How have the two of you taken different paths in the social work field?

Our paths have largely been similar in that we share interests in juvenile justice and social welfare best practice from a macro perspective, but our institutional roles are quite different. My mom has focused on juvenile justice and grants administration through work with several agencies and organizations, while I made the decision to transition professionally into the practice of law. That said, I credit a lot of my journey through social work to her, as I grew up learning from her in her roles as a helper: parent-teacher organization volunteer, church teacher, girl scout troop leader, and home-school teacher; she modeled the way for me and it’s my goal to do that for others!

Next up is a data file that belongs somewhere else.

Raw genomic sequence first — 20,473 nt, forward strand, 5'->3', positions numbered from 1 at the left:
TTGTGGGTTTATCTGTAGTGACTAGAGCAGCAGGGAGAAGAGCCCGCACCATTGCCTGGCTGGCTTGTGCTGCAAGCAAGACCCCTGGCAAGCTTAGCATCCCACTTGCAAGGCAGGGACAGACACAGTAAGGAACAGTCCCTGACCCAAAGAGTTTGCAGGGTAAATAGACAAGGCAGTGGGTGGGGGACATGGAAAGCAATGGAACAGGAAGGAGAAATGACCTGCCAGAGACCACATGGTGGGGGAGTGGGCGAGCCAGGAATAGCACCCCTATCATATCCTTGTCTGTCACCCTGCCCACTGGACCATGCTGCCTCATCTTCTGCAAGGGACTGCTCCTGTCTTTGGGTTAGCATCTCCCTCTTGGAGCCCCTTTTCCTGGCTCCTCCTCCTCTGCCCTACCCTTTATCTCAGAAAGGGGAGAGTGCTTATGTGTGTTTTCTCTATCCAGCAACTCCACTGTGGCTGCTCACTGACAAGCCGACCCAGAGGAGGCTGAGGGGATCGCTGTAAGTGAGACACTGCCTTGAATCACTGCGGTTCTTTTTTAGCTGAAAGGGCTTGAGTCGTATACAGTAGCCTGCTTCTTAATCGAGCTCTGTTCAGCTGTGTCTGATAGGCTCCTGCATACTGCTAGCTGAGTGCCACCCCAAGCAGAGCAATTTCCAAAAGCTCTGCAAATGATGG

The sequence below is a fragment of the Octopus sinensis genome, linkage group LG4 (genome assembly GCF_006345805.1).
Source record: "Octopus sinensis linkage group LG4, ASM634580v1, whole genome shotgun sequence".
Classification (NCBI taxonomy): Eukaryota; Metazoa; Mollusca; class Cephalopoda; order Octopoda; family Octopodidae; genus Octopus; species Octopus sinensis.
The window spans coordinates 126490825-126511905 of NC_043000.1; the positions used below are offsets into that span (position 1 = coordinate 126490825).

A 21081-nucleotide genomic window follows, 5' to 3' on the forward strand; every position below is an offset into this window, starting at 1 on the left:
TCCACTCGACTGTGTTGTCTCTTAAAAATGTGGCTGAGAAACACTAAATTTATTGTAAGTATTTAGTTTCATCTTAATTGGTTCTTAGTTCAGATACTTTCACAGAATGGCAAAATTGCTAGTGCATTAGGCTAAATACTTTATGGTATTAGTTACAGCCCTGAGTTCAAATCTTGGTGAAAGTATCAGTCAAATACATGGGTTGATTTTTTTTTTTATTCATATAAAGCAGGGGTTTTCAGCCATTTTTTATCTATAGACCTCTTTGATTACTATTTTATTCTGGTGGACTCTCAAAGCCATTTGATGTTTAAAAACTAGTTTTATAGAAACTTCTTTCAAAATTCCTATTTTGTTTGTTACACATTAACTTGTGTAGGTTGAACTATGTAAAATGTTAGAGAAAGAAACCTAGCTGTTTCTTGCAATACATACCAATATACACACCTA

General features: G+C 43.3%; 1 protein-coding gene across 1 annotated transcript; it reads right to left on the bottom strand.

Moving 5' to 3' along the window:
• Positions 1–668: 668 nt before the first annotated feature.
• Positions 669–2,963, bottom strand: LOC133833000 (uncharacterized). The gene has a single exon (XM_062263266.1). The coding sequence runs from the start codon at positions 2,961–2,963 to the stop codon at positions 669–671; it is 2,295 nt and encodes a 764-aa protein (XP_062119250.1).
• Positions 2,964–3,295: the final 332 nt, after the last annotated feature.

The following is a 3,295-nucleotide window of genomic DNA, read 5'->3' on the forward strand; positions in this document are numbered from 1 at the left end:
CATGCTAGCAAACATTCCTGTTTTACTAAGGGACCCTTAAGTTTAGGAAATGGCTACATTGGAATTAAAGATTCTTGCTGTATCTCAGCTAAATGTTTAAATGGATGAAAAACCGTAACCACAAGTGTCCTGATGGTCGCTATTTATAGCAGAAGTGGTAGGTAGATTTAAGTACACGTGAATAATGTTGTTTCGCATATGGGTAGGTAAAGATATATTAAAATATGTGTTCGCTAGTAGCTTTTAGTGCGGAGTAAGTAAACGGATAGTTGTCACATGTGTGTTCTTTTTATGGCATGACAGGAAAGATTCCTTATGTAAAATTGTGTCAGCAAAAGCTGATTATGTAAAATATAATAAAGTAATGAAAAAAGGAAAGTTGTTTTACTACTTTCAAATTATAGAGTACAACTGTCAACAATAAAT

Russette: Marc and I have shared interests in youth justice and systems change. Marc is in his second year at William and Mary Law school. I look forward with great anticipation to see what he does professionally! I plan to continue my learning and professional development with TCCY as long as they will let me! There is no question that Marc’s educational path inspired me to purse a social work degree. The values of social work have been important to me for years, but in watching him, I knew I wanted to take the steps to align my career with those values.